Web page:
For years I have been asking for concrete examples of OO producing code reuse in the business domain, but have yet to see a convincing example. OO does NOT have objectively demonstratable magic properties (except in a few narrow conditions that I don't encounter very often).

    Some people pick OO because they personally like it, NOT because it is objectively better. Enough with the OO hype.
    • With Java, pretty much anything you'd want to reuse is already included in the massive standard library, simple stuff like ArrayList and TreeMap come up every day. Java's Object hierarchy itself is an excellent demonstration of code reuse. Because of the massive library, the code you do write yourself will probably be customized to whatever you're doing. That's a good thing.

      On a less bloated front, I often write objects into a test harness before dropping them into a large project. This allows for easi
  • On November 4th, 2003, Zend announced a strategic partnership with Sun. This deal also included advisors from Borland, Macromedia, MySQL and others. The purported purpose of this deal was to make PHP part of Sun's web server and bring it to the corporate world of development that previously had been dominated by ASP and ColdFusion.
    ColdFusion, is a product of Macromedia. Is that the deal hiring advisors from Macromedia, or advisor itself is Macromedia?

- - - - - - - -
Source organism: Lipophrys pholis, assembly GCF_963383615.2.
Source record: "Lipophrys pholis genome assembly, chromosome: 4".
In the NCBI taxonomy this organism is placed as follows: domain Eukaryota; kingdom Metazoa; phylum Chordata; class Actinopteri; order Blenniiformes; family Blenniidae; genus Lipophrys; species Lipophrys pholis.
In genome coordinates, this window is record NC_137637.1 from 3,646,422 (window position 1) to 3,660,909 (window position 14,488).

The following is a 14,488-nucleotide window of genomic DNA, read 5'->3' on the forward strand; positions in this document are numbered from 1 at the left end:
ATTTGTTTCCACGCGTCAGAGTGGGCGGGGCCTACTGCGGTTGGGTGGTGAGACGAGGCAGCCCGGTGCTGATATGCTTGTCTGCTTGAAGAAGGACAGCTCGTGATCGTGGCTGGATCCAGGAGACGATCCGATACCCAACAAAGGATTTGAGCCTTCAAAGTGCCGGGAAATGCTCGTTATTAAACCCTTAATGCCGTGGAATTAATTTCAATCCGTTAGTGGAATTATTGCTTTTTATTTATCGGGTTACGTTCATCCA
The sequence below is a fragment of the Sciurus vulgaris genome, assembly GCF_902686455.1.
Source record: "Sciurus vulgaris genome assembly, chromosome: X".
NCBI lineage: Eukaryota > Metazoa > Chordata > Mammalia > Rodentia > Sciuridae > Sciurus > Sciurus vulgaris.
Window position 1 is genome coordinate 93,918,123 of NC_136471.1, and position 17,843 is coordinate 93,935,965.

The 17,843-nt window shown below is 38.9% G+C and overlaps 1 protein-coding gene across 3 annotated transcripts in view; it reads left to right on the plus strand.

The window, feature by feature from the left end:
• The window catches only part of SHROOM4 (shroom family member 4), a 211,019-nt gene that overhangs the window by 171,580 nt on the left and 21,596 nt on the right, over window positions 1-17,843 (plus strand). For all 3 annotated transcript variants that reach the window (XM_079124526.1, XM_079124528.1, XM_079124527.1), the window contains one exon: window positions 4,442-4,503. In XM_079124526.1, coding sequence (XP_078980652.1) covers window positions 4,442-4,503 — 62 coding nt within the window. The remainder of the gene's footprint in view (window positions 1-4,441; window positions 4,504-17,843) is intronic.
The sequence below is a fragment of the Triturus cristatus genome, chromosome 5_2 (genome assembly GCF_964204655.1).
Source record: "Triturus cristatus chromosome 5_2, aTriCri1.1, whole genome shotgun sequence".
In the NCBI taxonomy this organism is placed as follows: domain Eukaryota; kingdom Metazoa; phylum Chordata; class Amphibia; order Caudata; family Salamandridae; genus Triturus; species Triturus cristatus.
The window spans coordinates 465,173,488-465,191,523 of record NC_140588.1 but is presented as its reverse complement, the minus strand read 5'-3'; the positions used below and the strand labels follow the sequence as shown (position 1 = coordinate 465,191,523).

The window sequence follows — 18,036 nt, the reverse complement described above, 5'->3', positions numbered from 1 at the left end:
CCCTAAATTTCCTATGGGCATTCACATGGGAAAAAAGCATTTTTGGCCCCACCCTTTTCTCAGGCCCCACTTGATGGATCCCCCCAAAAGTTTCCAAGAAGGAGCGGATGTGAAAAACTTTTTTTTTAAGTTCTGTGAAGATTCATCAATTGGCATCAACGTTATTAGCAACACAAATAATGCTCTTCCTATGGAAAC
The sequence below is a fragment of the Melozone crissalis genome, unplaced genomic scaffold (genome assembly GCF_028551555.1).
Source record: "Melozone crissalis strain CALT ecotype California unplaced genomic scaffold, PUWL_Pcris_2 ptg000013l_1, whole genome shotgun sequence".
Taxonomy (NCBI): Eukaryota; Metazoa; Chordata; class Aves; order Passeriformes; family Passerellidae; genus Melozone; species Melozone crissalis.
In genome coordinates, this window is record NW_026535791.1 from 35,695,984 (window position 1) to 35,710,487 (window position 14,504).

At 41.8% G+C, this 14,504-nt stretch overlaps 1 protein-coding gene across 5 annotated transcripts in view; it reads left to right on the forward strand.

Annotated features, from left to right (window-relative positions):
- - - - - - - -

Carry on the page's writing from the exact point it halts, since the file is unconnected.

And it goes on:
• by eric.t.f.bat (102290) on Saturday August 07, 2004 @05:00AM (#9907531)
    This guy only knows Java and PHP, and he's amazed at how similar they are. Me, I only know Latin and PHP, and I'm amazed at how similar THEY are! I predict that PHP will soon change its name to the Pompeii Hypertext Processorium!
  • It's an interesting exercise to study just how much OSS is actually helping corporations, who already use it in one form or another, and individuals, people at home.

    Especially those on the wrong side of the tracks, or the border lines, affected by the "digital divide".

    I tried installing Linux for internet access on an old P5, just the way it was, without changing any hardware.

    Winmodems are what the poor have. They don't work on Linux.
    Ethernet is what corporations have. It works.
  • So now, we'll have two Java clones, .NET and PHP?